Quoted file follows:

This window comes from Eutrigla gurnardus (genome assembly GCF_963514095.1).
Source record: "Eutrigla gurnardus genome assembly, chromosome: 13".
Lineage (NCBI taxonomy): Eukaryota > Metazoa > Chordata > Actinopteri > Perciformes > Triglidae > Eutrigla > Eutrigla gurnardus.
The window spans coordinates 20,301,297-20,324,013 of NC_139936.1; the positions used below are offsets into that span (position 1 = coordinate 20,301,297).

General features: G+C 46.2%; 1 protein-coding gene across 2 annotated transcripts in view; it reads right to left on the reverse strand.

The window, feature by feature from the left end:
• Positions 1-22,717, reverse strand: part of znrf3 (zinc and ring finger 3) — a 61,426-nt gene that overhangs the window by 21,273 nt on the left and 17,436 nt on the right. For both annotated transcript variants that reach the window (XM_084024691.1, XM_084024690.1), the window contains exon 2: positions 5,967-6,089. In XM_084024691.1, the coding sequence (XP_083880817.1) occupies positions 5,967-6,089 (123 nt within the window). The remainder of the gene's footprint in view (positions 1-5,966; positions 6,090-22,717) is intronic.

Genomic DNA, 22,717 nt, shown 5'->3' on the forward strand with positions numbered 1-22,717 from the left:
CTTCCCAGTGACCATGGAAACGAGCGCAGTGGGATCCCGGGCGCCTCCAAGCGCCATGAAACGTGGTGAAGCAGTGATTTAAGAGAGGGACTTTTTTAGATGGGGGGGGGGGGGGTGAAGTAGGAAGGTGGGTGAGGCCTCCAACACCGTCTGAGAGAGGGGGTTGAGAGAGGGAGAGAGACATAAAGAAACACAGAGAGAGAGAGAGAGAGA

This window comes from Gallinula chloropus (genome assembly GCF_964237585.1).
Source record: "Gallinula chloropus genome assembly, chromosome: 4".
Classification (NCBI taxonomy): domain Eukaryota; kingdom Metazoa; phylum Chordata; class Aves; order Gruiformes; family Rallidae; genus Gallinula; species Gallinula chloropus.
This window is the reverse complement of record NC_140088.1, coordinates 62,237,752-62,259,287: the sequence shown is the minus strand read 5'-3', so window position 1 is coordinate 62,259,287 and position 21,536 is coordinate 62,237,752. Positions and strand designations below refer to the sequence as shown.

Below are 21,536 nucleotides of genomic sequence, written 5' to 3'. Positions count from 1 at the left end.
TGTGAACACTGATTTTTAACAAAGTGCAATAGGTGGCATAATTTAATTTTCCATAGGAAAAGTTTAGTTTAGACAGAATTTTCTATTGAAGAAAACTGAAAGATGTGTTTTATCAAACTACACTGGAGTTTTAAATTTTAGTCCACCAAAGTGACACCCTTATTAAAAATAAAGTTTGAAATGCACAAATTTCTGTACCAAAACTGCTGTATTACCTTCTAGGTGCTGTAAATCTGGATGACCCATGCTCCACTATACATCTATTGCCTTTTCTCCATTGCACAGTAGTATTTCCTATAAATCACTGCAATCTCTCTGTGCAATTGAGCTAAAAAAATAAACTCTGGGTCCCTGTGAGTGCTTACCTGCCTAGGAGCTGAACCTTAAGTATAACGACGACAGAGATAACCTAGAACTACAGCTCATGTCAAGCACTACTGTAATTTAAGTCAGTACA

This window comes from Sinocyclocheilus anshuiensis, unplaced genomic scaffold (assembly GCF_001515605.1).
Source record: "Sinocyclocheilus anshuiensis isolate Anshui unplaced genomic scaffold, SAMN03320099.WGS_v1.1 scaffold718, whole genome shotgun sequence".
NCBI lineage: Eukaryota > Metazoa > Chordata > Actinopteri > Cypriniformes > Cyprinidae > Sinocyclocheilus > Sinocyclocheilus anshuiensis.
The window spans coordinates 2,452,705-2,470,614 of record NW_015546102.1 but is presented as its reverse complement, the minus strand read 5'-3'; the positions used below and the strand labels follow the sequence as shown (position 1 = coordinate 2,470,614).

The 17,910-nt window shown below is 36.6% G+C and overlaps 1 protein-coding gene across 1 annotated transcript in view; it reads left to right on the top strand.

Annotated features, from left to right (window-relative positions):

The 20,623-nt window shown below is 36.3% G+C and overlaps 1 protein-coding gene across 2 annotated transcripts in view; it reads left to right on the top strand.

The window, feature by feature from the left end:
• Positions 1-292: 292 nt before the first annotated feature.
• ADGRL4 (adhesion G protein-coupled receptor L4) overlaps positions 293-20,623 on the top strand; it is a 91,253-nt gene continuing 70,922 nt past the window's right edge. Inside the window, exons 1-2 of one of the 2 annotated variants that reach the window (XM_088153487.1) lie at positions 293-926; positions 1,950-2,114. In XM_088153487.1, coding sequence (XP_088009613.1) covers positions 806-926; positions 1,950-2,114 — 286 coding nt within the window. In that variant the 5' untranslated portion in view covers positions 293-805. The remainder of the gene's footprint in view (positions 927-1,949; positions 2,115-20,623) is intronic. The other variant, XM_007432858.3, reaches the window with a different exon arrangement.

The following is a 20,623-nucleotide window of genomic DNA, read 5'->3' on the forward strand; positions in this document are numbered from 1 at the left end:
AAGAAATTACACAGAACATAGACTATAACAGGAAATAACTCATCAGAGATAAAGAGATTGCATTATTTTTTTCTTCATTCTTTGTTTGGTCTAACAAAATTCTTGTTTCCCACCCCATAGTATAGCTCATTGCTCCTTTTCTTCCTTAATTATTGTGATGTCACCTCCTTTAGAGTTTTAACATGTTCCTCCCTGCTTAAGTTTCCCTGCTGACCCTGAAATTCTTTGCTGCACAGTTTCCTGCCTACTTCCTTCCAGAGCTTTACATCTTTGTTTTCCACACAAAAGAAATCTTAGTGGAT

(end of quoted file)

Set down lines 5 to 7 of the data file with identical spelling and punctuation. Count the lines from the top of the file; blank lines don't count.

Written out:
General features: G+C 46.2%; 1 protein-coding gene across 2 annotated transcripts in view; it reads right to left on the reverse strand.

The window, feature by feature from the left end:
• Positions 1-22,717, reverse strand: part of znrf3 (zinc and ring finger 3) — a 61,426-nt gene that overhangs the window by 21,273 nt on the left and 17,436 nt on the right. For both annotated transcript variants that reach the window (XM_084024691.1, XM_084024690.1), the window contains exon 2: positions 5,967-6,089. In XM_084024691.1, the coding sequence (XP_083880817.1) occupies positions 5,967-6,089 (123 nt within the window). The remainder of the gene's footprint in view (positions 1-5,966; positions 6,090-22,717) is intronic.